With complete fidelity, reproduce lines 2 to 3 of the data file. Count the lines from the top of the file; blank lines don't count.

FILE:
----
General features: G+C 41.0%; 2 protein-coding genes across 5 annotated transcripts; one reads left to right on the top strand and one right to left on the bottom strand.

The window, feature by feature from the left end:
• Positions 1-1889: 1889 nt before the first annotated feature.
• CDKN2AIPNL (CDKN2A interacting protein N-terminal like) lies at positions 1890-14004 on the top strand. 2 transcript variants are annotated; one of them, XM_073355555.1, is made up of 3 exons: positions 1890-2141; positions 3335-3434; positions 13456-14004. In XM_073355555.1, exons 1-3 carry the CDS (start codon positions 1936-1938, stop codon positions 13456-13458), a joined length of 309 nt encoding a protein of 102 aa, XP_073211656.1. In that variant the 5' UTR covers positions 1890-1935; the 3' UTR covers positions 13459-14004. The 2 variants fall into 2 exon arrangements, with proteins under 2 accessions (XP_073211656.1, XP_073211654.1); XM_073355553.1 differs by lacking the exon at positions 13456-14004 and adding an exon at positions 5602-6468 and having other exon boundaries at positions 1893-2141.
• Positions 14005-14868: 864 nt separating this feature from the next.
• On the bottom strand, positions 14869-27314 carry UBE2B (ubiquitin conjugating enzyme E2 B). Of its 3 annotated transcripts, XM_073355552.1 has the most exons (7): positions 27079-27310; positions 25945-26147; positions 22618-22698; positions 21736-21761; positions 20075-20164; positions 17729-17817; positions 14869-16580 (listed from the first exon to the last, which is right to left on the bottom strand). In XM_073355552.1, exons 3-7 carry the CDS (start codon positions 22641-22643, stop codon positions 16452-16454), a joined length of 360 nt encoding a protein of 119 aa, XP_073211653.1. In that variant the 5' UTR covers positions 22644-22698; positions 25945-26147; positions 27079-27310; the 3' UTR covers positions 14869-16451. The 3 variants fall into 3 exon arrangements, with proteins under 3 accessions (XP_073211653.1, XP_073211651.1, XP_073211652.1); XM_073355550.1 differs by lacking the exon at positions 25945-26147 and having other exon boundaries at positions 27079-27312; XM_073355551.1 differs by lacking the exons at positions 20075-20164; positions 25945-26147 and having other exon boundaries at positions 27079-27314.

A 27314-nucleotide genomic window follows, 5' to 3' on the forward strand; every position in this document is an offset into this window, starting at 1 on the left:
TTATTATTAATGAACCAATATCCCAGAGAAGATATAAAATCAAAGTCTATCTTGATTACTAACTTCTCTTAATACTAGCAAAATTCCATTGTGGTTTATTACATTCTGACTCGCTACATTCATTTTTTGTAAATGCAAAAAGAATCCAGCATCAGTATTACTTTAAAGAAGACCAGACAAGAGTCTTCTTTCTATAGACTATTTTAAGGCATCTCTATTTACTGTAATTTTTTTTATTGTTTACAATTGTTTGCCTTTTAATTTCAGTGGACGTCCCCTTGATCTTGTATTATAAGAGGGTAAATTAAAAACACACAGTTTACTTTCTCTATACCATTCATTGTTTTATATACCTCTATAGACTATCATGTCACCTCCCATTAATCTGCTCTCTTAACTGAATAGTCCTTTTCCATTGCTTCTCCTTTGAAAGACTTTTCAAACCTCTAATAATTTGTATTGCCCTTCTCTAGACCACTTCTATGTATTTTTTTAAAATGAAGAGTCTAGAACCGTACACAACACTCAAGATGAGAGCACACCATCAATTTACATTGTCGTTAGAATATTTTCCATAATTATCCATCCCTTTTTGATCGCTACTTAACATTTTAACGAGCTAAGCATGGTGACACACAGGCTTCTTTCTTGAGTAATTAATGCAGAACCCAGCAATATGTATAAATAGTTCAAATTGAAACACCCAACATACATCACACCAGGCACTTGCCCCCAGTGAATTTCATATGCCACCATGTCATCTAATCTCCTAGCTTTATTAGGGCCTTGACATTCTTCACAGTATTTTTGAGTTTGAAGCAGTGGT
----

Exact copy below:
The window, feature by feature from the left end:
• Positions 1-1889: 1889 nt before the first annotated feature.